Previously, we covered some of the beginner sorting algorithms that are able to get the job done but quickly go out of hand with larger datasets. Now we get can start digging into some of the more efficient big boy algorithms, like **merge sort**. With this, we can move from the `O(n^2)`

algorithms to a much more scalable `O(nlogn)`

solution.

## Prerequisites

Being able to think about time and space complexity via Big O Notation will be incredibly helpful. We’re also going to be looking at recursion-based examples, so you can brush up on that here.

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## Concept

Similar to binary search, merge sort is a *divide and conquer* algorithm. The goal being to break down our problem into sub-problems and recursively continue to break those down until we have a lot of simple problems that we can easily put back together.

Merge sort is built off the idea of comparing whole arrays instead of individual items. First, we need to take the entire array and break it into many sub-arrays by continuously splitting everything in half until everything is alone in its own array. Since the amount of sub-arrays will be some multiple of the number of items in our main array, that’s what gives us the log in `O(nlogn)`

.

From there we can start merging, since both arrays should already be sorted we can easily compare which numbers in each is smaller and put them in the right place. This is where the n in `O(nlogn)`

comes from.

As you can see one half of the array is completed before the second half, and the first half of each before the next half (the different colors represent different arrays).

## Practice Data

Here’s the array of 50 unsorted items I’ll be referring to.

```
const unsortedArr = [31, 27, 28, 42, 13, 8, 11, 30, 17, 41, 15, 43, 1, 36, 9, 16, 20, 35, 48, 37, 7, 26, 34, 21, 22, 6, 29, 32, 49, 10, 12, 19, 24, 38, 5, 14, 44, 40, 3, 50, 46, 25, 18, 33, 47, 4, 45, 39, 23, 2];
```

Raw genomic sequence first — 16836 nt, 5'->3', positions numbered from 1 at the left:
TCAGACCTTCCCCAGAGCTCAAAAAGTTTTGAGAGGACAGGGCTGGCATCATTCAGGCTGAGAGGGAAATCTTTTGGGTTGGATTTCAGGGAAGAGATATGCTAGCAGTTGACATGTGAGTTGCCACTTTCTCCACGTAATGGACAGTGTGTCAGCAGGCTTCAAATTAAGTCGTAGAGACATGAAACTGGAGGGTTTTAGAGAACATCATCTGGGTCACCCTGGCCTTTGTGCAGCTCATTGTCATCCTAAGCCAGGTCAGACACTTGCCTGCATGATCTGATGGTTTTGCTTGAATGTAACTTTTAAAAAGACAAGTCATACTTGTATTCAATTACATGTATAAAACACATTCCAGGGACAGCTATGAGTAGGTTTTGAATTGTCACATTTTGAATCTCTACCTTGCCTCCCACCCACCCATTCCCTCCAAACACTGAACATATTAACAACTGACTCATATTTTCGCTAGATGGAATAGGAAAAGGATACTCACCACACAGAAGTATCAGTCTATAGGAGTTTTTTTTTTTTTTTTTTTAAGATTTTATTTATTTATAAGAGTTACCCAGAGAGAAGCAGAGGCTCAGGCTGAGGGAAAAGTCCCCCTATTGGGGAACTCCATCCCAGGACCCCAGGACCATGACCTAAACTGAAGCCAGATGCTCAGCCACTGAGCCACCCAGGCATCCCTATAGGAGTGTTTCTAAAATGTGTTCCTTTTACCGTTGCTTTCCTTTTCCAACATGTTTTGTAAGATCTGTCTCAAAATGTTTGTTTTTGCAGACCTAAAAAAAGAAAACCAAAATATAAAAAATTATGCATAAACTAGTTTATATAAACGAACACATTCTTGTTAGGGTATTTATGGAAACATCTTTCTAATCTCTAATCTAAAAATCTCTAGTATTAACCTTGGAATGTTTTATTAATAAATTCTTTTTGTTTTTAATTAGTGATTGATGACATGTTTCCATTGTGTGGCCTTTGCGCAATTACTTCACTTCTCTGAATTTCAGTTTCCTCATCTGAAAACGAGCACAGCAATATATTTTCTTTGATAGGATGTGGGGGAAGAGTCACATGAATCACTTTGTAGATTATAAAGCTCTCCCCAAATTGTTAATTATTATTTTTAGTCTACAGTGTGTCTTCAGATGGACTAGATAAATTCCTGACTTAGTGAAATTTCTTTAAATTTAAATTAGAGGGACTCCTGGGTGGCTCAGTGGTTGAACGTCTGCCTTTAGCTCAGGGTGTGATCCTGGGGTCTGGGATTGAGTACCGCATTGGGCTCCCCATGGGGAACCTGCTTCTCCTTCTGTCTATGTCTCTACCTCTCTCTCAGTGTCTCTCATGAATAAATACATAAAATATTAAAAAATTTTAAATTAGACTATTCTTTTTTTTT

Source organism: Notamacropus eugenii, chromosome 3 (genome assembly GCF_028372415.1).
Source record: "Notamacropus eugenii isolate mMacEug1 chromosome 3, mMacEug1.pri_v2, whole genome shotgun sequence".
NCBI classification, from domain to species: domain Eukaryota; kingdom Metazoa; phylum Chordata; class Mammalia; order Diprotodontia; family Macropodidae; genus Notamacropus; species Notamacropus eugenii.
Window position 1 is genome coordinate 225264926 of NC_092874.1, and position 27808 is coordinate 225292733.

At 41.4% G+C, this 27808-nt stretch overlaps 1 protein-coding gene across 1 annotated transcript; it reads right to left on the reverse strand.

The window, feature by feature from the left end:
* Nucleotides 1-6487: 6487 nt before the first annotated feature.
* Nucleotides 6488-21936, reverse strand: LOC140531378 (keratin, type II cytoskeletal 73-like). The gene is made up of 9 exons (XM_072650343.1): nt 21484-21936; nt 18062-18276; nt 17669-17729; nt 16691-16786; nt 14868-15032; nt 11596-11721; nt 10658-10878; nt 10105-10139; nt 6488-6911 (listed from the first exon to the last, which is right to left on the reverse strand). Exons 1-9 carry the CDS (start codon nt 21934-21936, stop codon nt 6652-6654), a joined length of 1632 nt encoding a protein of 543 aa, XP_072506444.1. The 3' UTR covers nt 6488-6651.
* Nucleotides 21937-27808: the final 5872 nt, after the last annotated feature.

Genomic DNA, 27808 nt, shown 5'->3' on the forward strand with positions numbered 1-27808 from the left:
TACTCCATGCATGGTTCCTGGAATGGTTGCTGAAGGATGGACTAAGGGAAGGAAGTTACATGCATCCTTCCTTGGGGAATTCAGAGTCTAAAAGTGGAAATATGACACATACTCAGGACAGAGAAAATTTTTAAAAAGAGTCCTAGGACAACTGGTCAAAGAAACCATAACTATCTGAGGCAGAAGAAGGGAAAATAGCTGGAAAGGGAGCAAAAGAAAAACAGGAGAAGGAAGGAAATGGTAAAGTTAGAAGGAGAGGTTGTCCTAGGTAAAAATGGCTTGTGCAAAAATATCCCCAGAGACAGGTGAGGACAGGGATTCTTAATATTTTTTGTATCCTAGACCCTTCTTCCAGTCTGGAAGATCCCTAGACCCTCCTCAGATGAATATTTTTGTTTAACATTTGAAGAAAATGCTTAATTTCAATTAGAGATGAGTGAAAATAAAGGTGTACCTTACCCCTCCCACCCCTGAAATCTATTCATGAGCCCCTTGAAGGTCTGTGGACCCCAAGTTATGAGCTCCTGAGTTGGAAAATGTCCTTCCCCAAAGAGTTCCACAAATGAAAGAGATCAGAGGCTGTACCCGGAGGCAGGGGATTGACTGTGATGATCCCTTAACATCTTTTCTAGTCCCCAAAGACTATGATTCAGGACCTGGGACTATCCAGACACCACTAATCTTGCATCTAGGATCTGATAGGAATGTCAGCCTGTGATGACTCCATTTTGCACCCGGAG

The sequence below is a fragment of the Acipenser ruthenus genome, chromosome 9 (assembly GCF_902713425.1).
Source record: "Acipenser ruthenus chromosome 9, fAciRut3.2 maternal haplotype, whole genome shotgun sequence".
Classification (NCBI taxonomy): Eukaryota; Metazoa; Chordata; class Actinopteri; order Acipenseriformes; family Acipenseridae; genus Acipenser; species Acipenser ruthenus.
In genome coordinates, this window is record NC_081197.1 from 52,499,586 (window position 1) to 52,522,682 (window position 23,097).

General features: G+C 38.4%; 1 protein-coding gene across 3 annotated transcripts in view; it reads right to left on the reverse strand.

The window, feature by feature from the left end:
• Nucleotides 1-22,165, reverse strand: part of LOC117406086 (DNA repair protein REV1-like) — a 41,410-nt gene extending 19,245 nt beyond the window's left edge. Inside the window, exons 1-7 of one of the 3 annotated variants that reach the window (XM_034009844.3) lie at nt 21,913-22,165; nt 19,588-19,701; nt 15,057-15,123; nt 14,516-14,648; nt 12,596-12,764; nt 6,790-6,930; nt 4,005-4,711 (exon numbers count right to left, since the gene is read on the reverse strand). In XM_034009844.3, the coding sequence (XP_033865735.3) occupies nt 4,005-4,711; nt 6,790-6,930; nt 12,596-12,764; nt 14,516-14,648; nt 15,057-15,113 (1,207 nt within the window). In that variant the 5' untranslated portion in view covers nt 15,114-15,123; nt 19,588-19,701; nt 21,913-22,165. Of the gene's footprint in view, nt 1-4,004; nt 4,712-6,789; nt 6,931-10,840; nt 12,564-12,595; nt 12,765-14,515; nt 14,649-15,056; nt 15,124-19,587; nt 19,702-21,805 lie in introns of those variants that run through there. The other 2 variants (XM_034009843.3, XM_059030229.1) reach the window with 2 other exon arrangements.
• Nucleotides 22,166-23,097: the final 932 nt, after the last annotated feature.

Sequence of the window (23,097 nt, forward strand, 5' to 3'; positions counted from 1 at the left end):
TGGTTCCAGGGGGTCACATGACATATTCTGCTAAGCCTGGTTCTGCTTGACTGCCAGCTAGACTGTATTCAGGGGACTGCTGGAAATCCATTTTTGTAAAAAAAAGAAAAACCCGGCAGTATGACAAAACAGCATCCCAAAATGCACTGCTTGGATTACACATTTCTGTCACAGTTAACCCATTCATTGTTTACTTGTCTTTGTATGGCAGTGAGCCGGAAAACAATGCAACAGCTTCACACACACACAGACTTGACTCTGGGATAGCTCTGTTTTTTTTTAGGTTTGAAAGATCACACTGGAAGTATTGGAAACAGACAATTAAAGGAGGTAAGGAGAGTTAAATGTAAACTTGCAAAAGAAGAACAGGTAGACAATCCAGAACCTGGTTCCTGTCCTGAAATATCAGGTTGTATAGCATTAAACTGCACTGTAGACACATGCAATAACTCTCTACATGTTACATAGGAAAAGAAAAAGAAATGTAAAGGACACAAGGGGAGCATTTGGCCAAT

## Merge

To simplify our problem we can start by creating a utility function that’ll merge two sorted arrays. There are many different ways of doing this but I found this the most succinct.

As long as there are items in either array, check if the first item in either array is smaller, then throw it into sorted and remove that item from the array with `shift()`

. When that’s done, if there’s anything leftover, like when one array is larger, concatenate that onto the end.

So both arrays are gradually shrinking until one of them is empty with the leftovers thrown onto the end, since it’s already sorted.

```
const merge = (arr1, arr2) => {
let sorted = [];
while (arr1.length && arr2.length) {
if (arr1[0] < arr2[0]) sorted.push(arr1.shift());
else sorted.push(arr2.shift());
};
return sorted.concat(arr1.slice().concat(arr2.slice()));
};
console.log(merge([2, 5, 10, 57], [9, 12, 13]));
```

## Sorting

This is the easy part, we can use a recursive function to continuously cut our array in half, using `slice()`

to save the data on either side of the center. It’ll return when we have our 1 item arrays then we’ll use our `merge`

utility to start building them back into one large array, with every merge sorting them along the way.

```
const mergeSort = arr => {
if (arr.length <= 1) return arr;
let mid = Math.floor(arr.length / 2),
left = mergeSort(arr.slice(0, mid)),
right = mergeSort(arr.slice(mid));
return merge(left, right);
};
console.log(mergeSort(unsortedArr));
```

## Conclusion

While Merge sort is the best algorithm we’ve covered so far since it’s `O(nlogn)`

, it’s good to keep in mind that it works better with larger amounts of data. If you don’t know how much data you’ll need sorted consider using another algorithm, like insertion sort, when the dataset is small enough to get the best of both worlds.